There was a lot of jargon I really didn't understand until we had the machine in place, that's where I'm grateful to have had a very helpful friend introduce me to a machine class and a rep that changed our approach to sanding.
Here are a few considerations and things learned-
1) constant pass line- feed table/infeed belt never moves- machine frame adjusts up and down. Much more accurate and predictable as well as infeed and outfeed tables always work.
2) Drums/ platen combo. Steel on the first drum- it's bombproof and will make your second rubber contact drum last much longer meaning better sanding. Finally a combi head- this means belts running on a segmented platen which means customizeable sanding if you are ever doing veneer, sealer sanding (huge time savings) and finally prep sanding for finishing with a light hit from the rollers and platen combo.
3) Get a machine that reads and adjusts for the parts coming in- this is gold and will pay for itself in belts and machine abuse and wear avoided.
4) Use a digital caliper to set up the sander, don't mess with the onboard measuring thing unless you have smaller parts that are pre- calibrated. It's foolproof this way.
much less costly and more consistent paper belts with air blasts to cool them and good calibration sanding or tight specs on incoming solid wood will make the belts last a ridiculous long time. Most of our belts fail from edge tears from loading and unloading.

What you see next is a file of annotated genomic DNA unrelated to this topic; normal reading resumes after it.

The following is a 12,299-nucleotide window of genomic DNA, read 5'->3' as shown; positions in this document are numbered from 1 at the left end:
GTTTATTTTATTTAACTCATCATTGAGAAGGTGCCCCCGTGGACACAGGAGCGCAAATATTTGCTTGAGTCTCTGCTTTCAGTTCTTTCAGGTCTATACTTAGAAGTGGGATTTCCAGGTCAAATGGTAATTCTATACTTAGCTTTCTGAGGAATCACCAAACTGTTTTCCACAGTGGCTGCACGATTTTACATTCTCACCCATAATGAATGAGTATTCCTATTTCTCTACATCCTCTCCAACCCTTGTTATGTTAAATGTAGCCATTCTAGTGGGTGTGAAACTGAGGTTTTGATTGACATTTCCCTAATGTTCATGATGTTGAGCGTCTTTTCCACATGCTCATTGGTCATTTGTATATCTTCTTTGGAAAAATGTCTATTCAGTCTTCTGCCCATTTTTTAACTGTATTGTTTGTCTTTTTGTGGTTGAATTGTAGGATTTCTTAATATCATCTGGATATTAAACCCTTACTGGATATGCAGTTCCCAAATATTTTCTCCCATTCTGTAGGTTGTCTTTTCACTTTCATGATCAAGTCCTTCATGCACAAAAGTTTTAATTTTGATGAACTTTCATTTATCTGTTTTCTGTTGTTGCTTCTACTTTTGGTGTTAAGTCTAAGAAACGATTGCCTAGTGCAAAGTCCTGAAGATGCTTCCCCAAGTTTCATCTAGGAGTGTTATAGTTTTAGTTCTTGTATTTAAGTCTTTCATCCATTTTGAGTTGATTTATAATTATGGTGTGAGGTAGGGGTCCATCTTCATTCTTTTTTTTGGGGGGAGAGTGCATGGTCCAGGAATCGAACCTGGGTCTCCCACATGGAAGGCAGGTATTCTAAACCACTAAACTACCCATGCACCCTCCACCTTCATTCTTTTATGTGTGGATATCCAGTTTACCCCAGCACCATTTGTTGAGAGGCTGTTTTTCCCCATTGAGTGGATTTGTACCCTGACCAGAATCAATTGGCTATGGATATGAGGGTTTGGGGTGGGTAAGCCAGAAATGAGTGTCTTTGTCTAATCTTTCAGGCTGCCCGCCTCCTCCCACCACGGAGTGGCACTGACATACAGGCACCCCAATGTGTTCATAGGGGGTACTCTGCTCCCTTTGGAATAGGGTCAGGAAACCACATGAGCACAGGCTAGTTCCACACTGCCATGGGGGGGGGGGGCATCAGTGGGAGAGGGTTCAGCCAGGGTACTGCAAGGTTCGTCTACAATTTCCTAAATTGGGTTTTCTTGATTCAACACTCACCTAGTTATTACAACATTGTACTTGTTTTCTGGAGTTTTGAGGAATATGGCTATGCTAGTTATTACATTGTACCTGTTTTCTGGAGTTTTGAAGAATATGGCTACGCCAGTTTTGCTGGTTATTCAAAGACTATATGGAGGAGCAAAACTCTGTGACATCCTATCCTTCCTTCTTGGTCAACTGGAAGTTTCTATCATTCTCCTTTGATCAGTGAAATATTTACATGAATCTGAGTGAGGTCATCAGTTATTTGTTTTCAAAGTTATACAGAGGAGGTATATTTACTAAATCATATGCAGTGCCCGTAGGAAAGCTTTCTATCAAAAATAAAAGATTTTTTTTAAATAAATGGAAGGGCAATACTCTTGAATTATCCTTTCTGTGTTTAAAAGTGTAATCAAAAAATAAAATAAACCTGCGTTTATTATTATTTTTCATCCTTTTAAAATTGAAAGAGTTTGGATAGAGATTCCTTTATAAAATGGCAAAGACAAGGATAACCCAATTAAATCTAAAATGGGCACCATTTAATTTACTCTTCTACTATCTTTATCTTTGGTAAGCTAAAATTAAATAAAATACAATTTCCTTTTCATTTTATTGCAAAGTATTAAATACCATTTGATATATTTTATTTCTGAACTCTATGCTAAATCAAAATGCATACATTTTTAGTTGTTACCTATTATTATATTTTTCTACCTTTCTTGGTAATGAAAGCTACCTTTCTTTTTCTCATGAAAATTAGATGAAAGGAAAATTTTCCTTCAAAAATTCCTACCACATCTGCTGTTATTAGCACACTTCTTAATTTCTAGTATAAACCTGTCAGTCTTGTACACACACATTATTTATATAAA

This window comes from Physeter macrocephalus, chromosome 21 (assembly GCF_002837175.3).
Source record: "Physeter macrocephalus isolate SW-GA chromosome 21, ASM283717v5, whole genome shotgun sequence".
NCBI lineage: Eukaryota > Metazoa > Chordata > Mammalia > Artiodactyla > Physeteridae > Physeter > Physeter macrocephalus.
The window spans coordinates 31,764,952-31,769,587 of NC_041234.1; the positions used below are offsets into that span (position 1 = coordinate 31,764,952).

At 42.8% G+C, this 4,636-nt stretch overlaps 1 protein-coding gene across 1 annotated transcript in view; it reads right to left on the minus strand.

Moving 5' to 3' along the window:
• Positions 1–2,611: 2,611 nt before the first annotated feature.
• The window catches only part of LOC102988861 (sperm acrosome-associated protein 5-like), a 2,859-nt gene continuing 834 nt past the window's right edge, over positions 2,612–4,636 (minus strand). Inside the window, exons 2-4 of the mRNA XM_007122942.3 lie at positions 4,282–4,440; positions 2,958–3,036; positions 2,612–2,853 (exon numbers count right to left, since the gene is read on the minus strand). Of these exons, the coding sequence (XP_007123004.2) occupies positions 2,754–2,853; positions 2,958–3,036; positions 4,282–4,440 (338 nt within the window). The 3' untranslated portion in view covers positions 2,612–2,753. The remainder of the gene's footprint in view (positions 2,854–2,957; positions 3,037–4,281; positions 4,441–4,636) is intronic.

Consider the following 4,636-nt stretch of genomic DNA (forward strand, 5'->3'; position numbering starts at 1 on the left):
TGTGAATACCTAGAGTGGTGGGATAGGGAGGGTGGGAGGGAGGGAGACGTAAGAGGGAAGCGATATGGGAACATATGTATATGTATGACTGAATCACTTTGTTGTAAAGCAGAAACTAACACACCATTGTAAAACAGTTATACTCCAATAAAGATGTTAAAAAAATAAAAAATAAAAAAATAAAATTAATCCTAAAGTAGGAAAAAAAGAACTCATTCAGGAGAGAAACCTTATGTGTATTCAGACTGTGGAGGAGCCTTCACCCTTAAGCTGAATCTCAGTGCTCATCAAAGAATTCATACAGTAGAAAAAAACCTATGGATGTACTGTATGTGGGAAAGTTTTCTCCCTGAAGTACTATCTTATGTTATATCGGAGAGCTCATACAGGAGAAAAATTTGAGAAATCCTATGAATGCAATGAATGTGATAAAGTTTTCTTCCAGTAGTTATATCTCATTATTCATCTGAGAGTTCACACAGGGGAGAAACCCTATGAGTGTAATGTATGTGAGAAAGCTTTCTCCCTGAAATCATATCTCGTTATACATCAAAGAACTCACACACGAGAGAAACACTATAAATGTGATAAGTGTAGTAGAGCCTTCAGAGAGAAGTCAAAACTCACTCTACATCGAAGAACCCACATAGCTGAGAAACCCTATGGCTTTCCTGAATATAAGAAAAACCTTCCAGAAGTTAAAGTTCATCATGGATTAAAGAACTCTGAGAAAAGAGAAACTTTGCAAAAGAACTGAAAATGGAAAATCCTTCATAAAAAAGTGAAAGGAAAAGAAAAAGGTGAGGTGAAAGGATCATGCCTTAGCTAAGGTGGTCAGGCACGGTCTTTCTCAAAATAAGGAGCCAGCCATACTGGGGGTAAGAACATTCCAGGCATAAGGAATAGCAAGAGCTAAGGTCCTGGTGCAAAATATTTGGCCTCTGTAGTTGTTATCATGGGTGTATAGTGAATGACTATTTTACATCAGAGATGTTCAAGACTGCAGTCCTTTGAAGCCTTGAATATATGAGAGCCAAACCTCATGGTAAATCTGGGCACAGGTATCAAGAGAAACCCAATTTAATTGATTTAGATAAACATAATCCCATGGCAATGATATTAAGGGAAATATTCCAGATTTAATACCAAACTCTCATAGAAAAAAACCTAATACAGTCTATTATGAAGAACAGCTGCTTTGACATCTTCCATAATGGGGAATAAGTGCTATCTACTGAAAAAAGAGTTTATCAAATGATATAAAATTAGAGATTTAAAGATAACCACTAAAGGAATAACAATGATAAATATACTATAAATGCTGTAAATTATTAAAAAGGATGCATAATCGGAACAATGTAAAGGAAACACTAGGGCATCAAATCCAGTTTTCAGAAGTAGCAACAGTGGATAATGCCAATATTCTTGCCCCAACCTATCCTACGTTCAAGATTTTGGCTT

The quality of the parts coming out of this machine means significantly fewer labor hours to the point where I believe in a 8-10 guy shop we will safely cover the extra cost for a machine larger than what I originally set about to purchase.
Lastly, the creature comforts are just an added bonus- a saved program for nearly everything in a very custom shop, a practically dummy proof system, and finally, it's super quiet to run.
The down side is the large amount of compressed air and dust collection needed if you're not already set up for it.
The initial cost creates some initial reservation, but money is cheap right now and labor is scarce and our biggest expense, so it makes sense to invest in equipment that will get more done.

6/27/16       #7: Biesse vs Holzher vs Time Saver ...
Adam West  Member

Website: http://www.surfprepsanding.com

Choosing a wide belt sander correctly can save your company the cost of the machine per year, for every year you own it. You pick the wrong one and it will cost you more than the cost of the machine plus some.

I cannot advocate for one machine company over another as it would alienate my friends at each of the machine manufacturers.

If you would like to email me I can give you a very solid understanding of how you will actually utilize your machine for the best results possible, and this will undoubtedly help you understand which machine will work the best for your requirements.

I can state publically that you defintely want a machine with dead shafts and air exclusion on each sanding position. If you buy a two head make sure it has a drum and combi-head. The machine weight has absolutely nothing to do with how "heavy duty" it is.

Avoid salesmen who promise that a machine will do every single job perfectly and do not let them sell you what they have in stock rather than what you actually need.

My job is to travel the country for my employer and teach people about sanding. I specialize in wide belt machine and have personally worked on over 1500 wide belt machines in my career.